Principles for avoiding conflicts of interests

At an investment company that offers its clients a wide range of securities services, conflicts of interest cannot always be ruled out. Therefore, as prescribed by Article 27 of the German Investment Act (KAGB), the Company herewith informs you about the extensive measures it undertakes to deal with such conflicts of interest in the field of asset management and when managing securities funds and real estate funds.


Conflicts of interest can arise, for example, between MEAG MUNICH ERGO Kapitalanlagegesellschaft mbH ("the Company"), other companies of Munich Re Group, the Company's management, staff or other persons affiliated to the Company, its clients or between the clients themselves.


Organisational measures in the event of conflicts of interests:


In order to counteract potential conflicts of interest before they arise, the Company took care to ensure separation of functions when structuring its organisation, especially functions that are incompatible with each other. The principle of keeping functions separate applies all the way up to Management Board level. The Company also has a compliance instance to identify, prevent and manage conflicts of interest. This instance has been moved out of the Company and is now based in MEAG MUNICH ERGO AssetManagement GmbH.


The Company also obliges its staff to observe high ethical standards. It expects the greatest of care and integrity at all times, lawful and professional conduct, the upholding of market standards and especially observance of the clients' best interests.


Despite these organisational precautions, the following conflicts of interest can arise within the organisational units and at process interfaces:


  • When receiving inducements from third parties in the form of gifts, dining invitations or travel in the context of offering securities services;
  • From predominantly success-related remuneration of employees;
  • When obtaining information not yet publicly known (insider information);
  • From personal relationships of employees or management or people related to or acquainted with them;
  • When these persons are active in supervisory boards or other advisory bodies;
  • Due to the Company's membership in the company group vis-à-vis clients;
  • In transactions between funds managed by the Company and individual portfolios (cross trades);
  • When regrouping investments in the funds or;
  • When clients have identical interests (e.g. fund asset management) in buying or selling a certain property;
  • When clients have identical interests in purchasing a share of investment projects;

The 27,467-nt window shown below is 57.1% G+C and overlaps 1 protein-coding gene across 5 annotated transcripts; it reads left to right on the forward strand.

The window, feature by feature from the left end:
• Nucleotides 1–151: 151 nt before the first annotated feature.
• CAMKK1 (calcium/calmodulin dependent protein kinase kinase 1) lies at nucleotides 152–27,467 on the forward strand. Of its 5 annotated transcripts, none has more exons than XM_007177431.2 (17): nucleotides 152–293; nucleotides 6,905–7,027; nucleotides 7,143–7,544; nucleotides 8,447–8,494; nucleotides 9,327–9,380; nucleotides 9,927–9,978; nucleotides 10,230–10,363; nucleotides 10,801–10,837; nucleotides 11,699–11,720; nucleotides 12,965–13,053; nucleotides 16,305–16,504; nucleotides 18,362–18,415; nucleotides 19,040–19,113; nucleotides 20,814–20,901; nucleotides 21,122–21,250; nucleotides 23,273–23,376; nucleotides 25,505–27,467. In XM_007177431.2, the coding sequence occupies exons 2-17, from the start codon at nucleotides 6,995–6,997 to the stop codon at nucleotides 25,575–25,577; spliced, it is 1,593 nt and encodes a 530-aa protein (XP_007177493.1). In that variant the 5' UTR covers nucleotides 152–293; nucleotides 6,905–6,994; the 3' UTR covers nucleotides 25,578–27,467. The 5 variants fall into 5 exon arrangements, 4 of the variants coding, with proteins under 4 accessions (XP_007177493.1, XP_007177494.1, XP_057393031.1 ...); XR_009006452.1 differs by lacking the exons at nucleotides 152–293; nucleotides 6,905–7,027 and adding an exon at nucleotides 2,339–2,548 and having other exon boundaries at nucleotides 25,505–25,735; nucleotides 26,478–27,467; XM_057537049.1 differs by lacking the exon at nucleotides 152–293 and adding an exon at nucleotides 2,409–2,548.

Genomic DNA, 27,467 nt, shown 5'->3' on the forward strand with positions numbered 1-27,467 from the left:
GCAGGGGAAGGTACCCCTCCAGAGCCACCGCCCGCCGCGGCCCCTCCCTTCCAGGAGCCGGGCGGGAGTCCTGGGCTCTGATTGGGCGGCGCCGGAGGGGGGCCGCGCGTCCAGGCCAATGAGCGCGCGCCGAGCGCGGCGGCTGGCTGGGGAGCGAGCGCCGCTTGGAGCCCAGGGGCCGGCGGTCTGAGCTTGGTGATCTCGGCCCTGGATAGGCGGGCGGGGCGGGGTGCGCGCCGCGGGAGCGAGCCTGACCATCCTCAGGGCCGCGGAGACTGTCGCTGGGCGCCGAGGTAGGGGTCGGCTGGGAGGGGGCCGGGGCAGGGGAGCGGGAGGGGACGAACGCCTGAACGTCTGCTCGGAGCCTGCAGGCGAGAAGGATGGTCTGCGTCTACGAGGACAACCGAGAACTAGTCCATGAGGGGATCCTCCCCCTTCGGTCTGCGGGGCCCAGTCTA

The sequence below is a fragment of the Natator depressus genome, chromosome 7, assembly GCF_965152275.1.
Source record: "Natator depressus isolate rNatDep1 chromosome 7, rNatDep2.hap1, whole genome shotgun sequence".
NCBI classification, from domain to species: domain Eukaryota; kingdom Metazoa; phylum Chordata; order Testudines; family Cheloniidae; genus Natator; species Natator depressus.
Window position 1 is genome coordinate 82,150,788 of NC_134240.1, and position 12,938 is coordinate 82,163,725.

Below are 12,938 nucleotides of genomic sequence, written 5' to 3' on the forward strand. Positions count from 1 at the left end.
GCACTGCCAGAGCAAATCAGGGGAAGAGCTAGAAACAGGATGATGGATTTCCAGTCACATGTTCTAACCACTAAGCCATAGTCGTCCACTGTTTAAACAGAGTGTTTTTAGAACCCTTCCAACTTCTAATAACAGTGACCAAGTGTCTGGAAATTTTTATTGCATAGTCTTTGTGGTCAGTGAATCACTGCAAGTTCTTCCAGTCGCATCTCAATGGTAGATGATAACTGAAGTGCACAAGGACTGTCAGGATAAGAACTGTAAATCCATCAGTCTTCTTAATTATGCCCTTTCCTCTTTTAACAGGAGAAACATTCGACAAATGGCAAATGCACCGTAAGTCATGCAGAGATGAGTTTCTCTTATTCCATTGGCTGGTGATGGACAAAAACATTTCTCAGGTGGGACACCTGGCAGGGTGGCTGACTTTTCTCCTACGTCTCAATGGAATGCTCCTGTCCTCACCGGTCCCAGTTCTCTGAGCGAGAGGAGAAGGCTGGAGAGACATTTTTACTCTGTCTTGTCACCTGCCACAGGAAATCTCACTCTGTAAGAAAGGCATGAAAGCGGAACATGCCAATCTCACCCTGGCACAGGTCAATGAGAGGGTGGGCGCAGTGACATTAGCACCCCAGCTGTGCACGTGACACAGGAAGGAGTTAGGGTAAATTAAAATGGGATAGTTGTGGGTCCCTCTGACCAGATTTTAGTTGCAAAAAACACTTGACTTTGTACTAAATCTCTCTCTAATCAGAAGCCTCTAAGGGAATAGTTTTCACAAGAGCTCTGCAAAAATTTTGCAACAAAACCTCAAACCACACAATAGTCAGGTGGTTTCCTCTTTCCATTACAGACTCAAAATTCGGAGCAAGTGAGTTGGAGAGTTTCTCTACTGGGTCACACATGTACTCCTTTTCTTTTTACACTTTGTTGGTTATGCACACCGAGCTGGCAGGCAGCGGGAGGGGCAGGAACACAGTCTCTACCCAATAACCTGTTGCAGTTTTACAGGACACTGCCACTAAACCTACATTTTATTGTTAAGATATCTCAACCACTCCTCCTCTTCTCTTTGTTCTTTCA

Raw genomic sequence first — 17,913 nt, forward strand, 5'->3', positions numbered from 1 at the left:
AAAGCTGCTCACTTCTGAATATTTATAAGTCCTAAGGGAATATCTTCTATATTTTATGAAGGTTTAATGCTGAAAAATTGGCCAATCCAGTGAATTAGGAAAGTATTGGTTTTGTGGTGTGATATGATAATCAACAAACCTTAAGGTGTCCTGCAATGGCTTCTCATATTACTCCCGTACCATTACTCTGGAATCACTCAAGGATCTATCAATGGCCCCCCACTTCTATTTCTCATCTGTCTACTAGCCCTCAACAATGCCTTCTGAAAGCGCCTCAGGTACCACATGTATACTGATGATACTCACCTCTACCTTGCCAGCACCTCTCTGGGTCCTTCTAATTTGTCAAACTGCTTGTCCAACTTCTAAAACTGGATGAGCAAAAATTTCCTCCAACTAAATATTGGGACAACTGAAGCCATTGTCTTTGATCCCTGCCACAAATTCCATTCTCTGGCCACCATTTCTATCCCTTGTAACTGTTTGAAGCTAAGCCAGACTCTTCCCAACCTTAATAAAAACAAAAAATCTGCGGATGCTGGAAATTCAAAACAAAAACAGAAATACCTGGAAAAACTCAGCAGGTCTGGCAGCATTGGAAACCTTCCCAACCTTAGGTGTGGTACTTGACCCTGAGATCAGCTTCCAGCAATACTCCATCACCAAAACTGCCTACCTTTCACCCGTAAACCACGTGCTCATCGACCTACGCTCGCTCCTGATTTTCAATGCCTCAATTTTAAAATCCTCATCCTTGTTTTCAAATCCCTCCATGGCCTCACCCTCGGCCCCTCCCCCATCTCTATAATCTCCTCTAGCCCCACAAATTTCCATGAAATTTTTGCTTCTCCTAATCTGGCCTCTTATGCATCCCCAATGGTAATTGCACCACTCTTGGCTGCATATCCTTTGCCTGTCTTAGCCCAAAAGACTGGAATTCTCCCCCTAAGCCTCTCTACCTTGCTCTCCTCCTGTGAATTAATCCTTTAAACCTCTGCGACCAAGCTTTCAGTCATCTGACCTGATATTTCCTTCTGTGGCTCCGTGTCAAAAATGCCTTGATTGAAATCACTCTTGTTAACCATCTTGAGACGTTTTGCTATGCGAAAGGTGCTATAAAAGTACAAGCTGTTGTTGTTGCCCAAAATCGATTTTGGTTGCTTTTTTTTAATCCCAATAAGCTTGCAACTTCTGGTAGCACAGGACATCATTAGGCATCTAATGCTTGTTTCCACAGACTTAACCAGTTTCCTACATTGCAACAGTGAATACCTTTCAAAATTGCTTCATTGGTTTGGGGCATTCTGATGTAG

• When grouping together similar buy/sell orders (block trades);
  • Investors can secure advantages over other investors by attempting to conclude transactions in fund units at known unit prices.


We counteract or prevent these potential conflicts as follows:

  • By ensuring that the Rules of Good Conduct/Code of Conduct and organisational guidelines are upheld;
  • By keeping a watch list to counter possible conflicts of interest, for example by prohibiting certain transactions;
  • With provisions that cover the acceptance and granting of benefits and their disclosure (e.g. value limit for gifts of EUR 40.00/prohibiting the acceptance of travel invitations, etc.;
  • By not remunerating employees predominantly through bonuses;
  • By creating areas of confidentiality by erecting information barriers, separating responsibilities and/or through spatial separation (Chinese walls);
  • By keeping insider and observation lists that monitor the emergence of sensitive information and prevent the misuse of insider information;
  • By disclosing to the Compliance Office securities transactions of employees who may be confronted with conflicts of interest within the course of their work;
  • By ensuring that investors' best interests are served by when delegating tasks;
  • By monitoring the portfolio turnover rate;
  • By ensuring a controlled selection process when acquiring real property, under the supervision of compliance/MiFID officers:
  • Through pro-rata reductions of participations in investment projects in the event of an allocation that is lower than the offers submitted, and organisationally ensuring a fair flow of information between the project participants;
  • By checking for conflicts of interest when designing new products;
  • By regulating dealings with block trades;
  • By dictating order cut-off times to custodians, to prevent the possibility of investors gaining advantages over other investors by knowing unit prices;
  • By regularly training the staff in matters of compliance.


The Company points out the following:


Portfolio management


In the field of portfolio management, the Company's clients have delegated the management of their assets, and thus the authority to make decisions regarding the sale and purchase of financial instruments, to their asset manager. This means that within the scope of the agreed mandates, the Company makes decisions on sales and purchases without gaining the client's prior consent. This can intensify any existing conflict of interest. The Company counters risks that may result from this with organisational measures (see above), and in particular by choosing investments that serve the interests of the individual client. In this way it can ensure that when selecting the financial instruments, the returns, the continuity of the portfolio management and conformity with the investment objectives agreed upon together with the client are focused upon.